A Guiding Light – Rabbi Shlomo Ra’anan ZT"L HY"D
A Guiding Light – Rabbi Shlomo Ra’anan ZT”L HY”D
August 24, 1998
August 24, 1998
Last Thursday was one of those days that will remain indelibly embedded
in my memory for as long as I remain in this world. The day started off
very early, for special reasons. Only ten days annually are all of the
halls inside Ma’arat HaMachpela open to Jewish visitors and worshippers.
This past Thursday was one of those days. The reason for the occasion: The
next Saturday and Sunday commenced the last month of the Jewish year, the
month during which we prepare for the High Holy Days, beginning with Rosh
HaShana in exactly one month, and climaxing with Yom Kippur, ten days
This particular day had special significance for me. Usually it is
forbidden to bring a video camera inside Ma’arat HaMachpela, (for reasons
unknown to anyone). However, I had received a permit to bring in such a
camera for a few hours in order to film the beautiful, and usually closed
Isaac Hall, as well as the other memorial rooms, the Abraham and Jacob
Halls. After morning prayers, together with a friend, I videotaped a short
documentary in each of these locations, in preparation for a future Hebron
CD ROM about Hebron.
Later in the morning a group of 35 American tourists toured with me
throughout the city. The weather was nice and the group (including some
very well behaved children) interested in learning about Hebron. We spent
quite a few hours together and by the time they left, I felt like I’d put
in a fairly full day. Little did I know…
At about 8:00 that night I received word that former Chief Rabbi, the
Rishon l’Tzion, Rav Ovadiah Yosef was coming to Hebron for the first time
in twenty years. Rav Ovadiah Yosef heads up the Shas political party, which
has not been known for its support of keeping Eretz Yisrael. Rav Ovadiah’s
Knesset faction steadily voted for the Oslo and Hebron Accords. This hasn’t
created any great love for him among many people. Yet, known as a great
Torah scholar, when he decided to finally return to the city of Abraham,
the news about his impending visit spread rapidly. I made my way upstairs
into the Ma’ara with my digital camera, ready to record the visit for our
internet site viewers around the world.
The Rabbi was supposed to arrive at about 9:00. He arrived at about 10:30,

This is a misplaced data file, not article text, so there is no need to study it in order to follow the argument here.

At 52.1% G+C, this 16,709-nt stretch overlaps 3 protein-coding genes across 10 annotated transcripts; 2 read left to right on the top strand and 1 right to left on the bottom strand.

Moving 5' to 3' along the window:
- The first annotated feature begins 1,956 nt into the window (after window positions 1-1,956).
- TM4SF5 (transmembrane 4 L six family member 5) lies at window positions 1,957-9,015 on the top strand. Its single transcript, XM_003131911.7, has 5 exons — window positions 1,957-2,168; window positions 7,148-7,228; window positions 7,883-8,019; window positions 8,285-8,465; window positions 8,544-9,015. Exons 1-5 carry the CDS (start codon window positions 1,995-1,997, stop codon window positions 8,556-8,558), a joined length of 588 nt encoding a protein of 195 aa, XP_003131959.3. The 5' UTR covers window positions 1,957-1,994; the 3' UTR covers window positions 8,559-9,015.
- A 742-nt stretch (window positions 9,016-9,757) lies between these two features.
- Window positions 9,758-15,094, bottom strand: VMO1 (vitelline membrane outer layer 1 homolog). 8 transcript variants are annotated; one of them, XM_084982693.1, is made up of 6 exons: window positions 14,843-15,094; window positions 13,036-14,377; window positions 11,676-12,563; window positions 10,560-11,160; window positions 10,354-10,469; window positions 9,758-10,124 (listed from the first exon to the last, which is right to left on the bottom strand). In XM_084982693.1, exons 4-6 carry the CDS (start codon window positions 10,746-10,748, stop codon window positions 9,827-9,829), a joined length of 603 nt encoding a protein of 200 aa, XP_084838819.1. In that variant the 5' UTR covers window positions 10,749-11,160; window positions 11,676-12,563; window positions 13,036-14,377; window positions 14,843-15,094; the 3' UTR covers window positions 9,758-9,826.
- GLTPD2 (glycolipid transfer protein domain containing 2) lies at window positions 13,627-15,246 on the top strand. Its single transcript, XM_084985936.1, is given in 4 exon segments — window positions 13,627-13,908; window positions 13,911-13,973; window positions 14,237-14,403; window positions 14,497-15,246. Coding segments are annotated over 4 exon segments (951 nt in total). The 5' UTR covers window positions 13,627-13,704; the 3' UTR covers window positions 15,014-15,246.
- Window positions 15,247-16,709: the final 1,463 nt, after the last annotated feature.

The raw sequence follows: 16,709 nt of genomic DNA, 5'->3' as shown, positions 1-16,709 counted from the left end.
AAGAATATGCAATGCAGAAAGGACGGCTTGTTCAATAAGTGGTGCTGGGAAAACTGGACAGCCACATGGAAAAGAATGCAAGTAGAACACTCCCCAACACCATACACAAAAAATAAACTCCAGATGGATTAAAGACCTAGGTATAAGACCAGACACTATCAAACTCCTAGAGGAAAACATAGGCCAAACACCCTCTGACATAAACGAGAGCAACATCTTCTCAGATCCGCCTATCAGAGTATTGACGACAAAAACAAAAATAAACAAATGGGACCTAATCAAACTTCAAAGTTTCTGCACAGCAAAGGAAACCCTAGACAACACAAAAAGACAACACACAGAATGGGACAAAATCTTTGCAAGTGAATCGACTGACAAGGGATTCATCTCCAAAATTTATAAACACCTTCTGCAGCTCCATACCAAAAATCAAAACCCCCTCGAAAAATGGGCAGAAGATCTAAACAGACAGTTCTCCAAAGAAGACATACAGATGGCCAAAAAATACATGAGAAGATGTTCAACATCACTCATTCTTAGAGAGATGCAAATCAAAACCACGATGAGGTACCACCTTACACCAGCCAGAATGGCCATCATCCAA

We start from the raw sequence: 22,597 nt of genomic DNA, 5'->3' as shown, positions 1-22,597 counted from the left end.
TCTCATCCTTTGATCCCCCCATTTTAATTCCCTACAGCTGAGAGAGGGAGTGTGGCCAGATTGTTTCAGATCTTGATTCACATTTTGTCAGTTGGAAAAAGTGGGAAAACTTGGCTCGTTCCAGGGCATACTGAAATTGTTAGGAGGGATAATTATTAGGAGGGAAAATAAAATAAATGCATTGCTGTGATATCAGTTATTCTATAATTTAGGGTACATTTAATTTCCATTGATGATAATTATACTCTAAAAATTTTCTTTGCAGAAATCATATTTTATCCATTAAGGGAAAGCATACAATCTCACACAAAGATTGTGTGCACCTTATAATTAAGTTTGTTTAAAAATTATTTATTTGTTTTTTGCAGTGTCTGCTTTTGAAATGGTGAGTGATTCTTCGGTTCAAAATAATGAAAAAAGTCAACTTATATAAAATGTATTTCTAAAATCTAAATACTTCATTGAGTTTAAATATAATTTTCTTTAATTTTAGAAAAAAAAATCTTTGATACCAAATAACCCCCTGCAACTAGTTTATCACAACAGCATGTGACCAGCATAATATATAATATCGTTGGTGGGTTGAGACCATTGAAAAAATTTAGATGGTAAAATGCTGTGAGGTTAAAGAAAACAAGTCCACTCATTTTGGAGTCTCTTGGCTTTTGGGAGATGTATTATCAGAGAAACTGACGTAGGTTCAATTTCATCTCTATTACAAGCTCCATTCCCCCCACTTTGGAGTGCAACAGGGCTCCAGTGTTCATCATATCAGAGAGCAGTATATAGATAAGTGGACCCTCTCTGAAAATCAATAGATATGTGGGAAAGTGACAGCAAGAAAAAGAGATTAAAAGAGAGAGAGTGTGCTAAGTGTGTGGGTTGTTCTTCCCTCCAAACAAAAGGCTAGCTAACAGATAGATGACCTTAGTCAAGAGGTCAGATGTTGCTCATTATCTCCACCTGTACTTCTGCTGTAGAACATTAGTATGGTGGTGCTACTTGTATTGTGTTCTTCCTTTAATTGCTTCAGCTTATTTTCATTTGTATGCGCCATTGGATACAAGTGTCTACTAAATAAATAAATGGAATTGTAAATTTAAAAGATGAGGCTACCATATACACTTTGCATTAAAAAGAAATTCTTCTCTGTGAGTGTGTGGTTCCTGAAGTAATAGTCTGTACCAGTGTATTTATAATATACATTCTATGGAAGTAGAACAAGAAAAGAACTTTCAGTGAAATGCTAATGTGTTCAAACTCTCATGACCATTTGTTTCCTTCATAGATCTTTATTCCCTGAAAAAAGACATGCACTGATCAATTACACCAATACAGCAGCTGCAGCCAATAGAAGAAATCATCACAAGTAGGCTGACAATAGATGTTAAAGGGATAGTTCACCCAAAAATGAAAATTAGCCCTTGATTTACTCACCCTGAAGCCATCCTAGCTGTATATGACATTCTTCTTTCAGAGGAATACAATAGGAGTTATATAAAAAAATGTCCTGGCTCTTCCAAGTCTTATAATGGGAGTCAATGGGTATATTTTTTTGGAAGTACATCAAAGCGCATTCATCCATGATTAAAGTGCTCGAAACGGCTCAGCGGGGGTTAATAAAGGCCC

together with hundreds of his followers. They packed the Isaac Hall,
everyone crowding in to be as close as possible to the spiritual-political
leader. One of the Rabbi’s party led the assemblage in several Psalms and
then, at about 11:00 the group prayed the traditional evening prayers,
recited nightly by observant Jews.
I had prayed earlier and stood by, watching everyone else. As the service
drew to a close I saw a friend of mine lean over to speak with the present
Chief Rabbi, Rav Eliyahu Bakshi-Doron, who, in turn, spoke with Rav
Ovadiah. After a few moments Rav Ovadiah Yosef left the hall and Rav
Bakshi-Doron asked the others to repeat another Psalm, together with him. I
was already on my way out, hoping to get another picture of the Rabbi. But
then a friend of mine asked me if I’d heard anything about a stabbing in
Tel Rumeida. My response was negative, but my heart missed a beat. What was
he talking about? I quickly ran down the steps of the Ma’ara and called a
friend from my cell phone. “What happened?” He confirmed the rumor –
someone had been stabbed – come fast. The victim – Rabbi Shlomo Ra’anan.
“How is he,” I asked and didn’t get an answer. “Just come!”
I drove down the road a few minutes, until, when arriving at the Avraham
Avinu neighborhood an army roadblock wouldn’t let me go any further. After
parking, I tried to walk down the street, but again soldiers attempted to
stop me. “Why – is this a closed military zone?! Show me the written
order.” After a few moments some other people showed up, and together,
ignoring the soldier’s demands, we walked on. I called a different friend.
In a voice barely audible – “Rebbi Shlomo was stabbed.”
“And how is he?”
“There wasn’t anything I could do – he was stabbed in the heart -there was
a big hole in his chest – when I got there he still had a weak pulse, but
the room was on fire and we had to pull him out… he just died.”